sharing in governance of extractive industries
Time: October 6, 2016 from 12pm to 2pm
Location: Oxfam America
Street: 1101 17th St NW 1300
City/Town: Washington, DC 20036
Website or Map: https://docs.google.com/forms…
Event Type: panel, with, lunch
Organized By: Katherine Stanley
Latest Activity: Sep 27, 2016
Please RSVP via website if you will be able to attend in person or online!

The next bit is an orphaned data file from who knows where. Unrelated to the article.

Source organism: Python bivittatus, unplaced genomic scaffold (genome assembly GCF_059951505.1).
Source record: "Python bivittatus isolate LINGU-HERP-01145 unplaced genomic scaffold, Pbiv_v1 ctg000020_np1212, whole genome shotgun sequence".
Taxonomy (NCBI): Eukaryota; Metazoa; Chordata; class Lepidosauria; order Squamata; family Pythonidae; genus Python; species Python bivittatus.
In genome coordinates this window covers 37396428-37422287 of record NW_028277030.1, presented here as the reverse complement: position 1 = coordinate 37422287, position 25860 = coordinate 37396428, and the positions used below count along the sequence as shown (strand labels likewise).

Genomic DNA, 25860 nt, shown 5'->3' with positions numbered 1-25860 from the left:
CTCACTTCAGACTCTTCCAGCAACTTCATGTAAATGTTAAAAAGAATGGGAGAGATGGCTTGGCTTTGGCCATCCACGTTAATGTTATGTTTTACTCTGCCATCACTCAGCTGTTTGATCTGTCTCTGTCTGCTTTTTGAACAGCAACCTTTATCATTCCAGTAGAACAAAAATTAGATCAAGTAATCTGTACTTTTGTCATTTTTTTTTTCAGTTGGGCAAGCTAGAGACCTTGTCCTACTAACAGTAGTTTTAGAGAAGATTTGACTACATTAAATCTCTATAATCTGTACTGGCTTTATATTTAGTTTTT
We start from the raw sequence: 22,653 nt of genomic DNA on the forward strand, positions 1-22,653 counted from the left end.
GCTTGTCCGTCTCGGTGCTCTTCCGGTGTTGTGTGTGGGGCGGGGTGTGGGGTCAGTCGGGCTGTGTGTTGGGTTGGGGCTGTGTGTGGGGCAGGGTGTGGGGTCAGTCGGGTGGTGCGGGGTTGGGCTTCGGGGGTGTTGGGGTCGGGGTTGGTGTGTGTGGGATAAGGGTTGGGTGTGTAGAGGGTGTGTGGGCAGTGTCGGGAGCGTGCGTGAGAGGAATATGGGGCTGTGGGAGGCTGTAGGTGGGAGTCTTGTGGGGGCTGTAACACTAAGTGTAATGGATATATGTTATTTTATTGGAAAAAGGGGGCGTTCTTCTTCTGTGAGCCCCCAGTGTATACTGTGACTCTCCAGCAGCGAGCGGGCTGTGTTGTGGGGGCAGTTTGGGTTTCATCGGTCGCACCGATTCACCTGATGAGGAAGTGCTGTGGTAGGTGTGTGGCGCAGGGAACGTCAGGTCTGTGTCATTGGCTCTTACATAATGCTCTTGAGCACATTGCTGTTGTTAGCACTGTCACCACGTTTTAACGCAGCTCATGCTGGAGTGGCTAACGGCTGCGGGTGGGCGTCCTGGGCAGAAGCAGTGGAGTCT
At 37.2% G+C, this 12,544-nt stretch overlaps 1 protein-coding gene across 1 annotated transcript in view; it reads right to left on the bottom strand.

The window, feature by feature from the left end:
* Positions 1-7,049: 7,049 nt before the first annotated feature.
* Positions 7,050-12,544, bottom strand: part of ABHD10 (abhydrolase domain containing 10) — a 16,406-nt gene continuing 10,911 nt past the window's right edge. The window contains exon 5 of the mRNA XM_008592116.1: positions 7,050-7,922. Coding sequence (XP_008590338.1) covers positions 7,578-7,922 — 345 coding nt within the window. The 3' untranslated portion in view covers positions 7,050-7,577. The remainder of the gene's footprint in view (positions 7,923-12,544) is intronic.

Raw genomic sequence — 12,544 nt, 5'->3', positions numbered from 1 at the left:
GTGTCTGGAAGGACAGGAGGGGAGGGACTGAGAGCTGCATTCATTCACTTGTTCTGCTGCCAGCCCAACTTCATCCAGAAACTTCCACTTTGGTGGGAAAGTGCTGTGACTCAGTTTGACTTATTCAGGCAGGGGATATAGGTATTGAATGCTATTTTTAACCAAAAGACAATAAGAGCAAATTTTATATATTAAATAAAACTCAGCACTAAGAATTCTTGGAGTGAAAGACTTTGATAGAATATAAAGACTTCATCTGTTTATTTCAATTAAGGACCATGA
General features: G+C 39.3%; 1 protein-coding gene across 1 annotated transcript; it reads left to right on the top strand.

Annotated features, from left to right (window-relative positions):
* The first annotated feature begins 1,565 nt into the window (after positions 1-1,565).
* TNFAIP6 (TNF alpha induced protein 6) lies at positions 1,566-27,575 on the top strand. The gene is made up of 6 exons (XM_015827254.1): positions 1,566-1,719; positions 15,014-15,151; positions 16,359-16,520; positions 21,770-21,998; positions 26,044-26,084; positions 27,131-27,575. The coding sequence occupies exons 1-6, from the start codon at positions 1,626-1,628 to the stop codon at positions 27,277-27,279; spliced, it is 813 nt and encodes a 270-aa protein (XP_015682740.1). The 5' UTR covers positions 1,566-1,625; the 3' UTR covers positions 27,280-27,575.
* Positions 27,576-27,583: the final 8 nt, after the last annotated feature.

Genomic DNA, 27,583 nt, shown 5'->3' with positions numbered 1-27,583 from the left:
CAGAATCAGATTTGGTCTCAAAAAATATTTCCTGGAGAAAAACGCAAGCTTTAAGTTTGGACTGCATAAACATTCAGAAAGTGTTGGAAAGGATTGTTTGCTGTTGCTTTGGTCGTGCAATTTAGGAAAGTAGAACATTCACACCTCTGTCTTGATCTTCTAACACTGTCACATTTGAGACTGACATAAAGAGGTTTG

Speakers Ian Gary (Oxfam America, Moderator) Peter Mullins (Deputy Division Chief, Tax Policy, IMF) David Nguyen-Thanh (Head of Public Finances Unit, GIZ - Germany) Saviour Simwanza (Team Leader, Mineral Value Chain Monitoring Project, Zambia Revenue Authority) Tatu Ilunga (Senior Policy Advisor, Tax and Extractive Industries, Oxfam America) Don Hubert (President, Resources for Development Consulting, Canada) To attend via WebEx or in person, please RSVP by October 4. A major source of revenue for many developing countries comes from converting below ground oil, gas and minerals into above ground government budget resources that could be used to meet the UN Sustainable Development Goals. Billions of dollars can be lost, though, through weak government capacity to design and administer revenue collection from these sectors and by corporate behavior designed to reduce tax obligations. Many donors are trying to respond to this challenge, including the IMF's multi-donor Topical Trust Fund on Managing Natural Resource Wealth. This panel will explore aid donor experiences with supporting improved tax administration and collection of extractive industry revenues in developing countries as part of a broader push to increase tax revenues in developing countries. Specifically, we will explore: How effective have donor programs been and how can donors better respond to the needs of tax authorities in resource-rich countries? Are donors meeting commitments under the Addis Tax Initiative? How can donors involve civil society and other actors in the design and implementation of support efforts and how can technical assistance encourage more transparency? Should governments outsource some work - such as complex cost, production or physical audits - to external firms or try to build the competency themselves? How do political questions - and incentives - affect the success or failure of donor aid in this sector?